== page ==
Although educators, too, must help each student reach his or her potential, collaboration also is crucial to success.
Heward described what she calls “collective creativity,” or a whole team being able to create a masterful show. “It’s not enough to have a famous designer for fashion models to come and design costumes,” she explained. “He must work with our creative costume designer to make pieces that reflect the troupe as a whole.”
Diamandis also noted the importance of collaboration in his mission to spur technological, medical, and scientific innovation. Each X Prize–which so far includes the Genome X Prize, the Automotive X Prize, and the Google Lunar X Prize–will give millions of dollars to the first privately funded team to achieve the mission presented. Through these X Prizes, Diamandis’ foundation has seen interest from across the globe in trying to make significant technological advances.
Both speakers ended their real-life success stories with examples that showed the importance of taking risks. Heward told of one Cirque member who performed a fire trick for the Academy Awards. She described how this fire performer was burned during practice the night before. Despite receiving third-degree burns all over his back, he managed to perform the next night at the Academy Awards–and the show was perfect.
“He told me something that day that I will pass on to you now,” said Heward. “He said that you have to leverage your credibility to take risks. Even if you’re burned, try again, and your credibility will grow.”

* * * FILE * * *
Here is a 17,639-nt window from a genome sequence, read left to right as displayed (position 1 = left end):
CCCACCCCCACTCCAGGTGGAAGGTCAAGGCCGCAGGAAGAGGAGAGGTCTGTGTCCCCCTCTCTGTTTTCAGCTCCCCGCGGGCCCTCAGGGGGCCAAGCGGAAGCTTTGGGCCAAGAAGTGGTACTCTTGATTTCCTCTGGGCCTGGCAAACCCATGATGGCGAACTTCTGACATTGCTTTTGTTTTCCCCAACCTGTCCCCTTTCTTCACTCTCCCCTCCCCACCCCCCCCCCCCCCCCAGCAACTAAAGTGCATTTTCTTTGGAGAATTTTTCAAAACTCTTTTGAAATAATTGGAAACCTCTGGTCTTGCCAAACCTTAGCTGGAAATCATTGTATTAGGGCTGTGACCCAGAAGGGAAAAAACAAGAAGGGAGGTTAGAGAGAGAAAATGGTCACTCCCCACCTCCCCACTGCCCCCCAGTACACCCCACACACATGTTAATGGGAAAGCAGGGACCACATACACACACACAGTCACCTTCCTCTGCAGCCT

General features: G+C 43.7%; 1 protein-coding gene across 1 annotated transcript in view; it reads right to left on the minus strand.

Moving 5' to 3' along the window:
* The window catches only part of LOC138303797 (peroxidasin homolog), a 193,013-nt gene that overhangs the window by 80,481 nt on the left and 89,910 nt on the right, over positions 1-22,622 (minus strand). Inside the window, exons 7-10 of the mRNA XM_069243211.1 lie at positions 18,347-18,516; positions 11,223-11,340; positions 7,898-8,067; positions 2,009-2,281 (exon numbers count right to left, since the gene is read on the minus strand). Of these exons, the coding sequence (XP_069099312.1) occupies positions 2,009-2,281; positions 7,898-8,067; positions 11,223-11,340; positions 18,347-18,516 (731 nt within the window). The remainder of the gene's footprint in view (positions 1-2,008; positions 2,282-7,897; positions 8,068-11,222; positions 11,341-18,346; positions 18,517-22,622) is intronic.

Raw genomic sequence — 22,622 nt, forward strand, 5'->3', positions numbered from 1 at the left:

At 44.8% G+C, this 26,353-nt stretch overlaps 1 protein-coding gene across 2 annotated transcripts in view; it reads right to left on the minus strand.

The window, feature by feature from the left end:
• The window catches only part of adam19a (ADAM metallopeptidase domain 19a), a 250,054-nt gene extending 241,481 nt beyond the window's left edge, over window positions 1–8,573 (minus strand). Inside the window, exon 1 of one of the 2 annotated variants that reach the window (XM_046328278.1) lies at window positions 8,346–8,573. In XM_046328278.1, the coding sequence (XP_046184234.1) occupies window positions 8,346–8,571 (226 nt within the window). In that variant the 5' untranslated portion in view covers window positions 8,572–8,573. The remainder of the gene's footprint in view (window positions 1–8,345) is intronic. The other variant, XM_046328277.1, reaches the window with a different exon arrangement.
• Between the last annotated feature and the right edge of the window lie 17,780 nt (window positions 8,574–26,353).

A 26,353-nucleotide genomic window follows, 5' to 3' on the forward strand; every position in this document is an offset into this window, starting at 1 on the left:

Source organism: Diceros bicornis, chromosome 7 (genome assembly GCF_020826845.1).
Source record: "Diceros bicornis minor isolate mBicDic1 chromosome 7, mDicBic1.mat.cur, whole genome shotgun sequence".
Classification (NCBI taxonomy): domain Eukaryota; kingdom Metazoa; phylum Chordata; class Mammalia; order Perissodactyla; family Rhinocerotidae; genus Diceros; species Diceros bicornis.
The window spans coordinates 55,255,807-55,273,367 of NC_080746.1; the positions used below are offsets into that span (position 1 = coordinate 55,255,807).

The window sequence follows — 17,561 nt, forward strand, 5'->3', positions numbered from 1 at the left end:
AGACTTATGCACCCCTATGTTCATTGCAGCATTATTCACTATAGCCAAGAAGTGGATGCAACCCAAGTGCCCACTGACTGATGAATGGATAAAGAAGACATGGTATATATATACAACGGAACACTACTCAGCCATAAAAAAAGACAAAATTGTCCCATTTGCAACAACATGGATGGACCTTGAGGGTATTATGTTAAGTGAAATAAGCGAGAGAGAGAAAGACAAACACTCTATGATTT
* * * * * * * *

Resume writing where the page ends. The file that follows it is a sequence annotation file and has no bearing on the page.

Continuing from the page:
She continued: “Creative risks are not the most dangerous type of risks. Complacency is the most dangerous risk–the one that will almost always yield no results. So open those creative doors, keep things fresh, and reach for that high potential!”
Diamandis agreed, saying his dream is to “let kids feel like if they want to travel to space they can.” Although the FAA remains wary of his project, Diamandis hopes to take not only more teachers into space next year, but a thousand students as well.
The message of both speakers was clear: You don’t have to be in a circus to perform miracles, and you don’t need millions of dollars to be able to fly.
Educators need to inspire students in new and creative ways. Heward even gave an example of how Cirque’s creation studio is built like a giant pirate ship.
But, educators also must inspire themselves and know that every student has the potential to reach 21st-century learning goals.
By practicing teamwork, finding new ways to teach, and incorporating new and efficient technologies into the classroom, educators can help ensure that the United States will continue to be a leader in progress and innovation in the 21st century.
As teachers, vendors, speakers, and administrators walked from booth to ballroom and from waterfalls to giant lily pads, they saw for themselves that with a little hard work, anything is possible.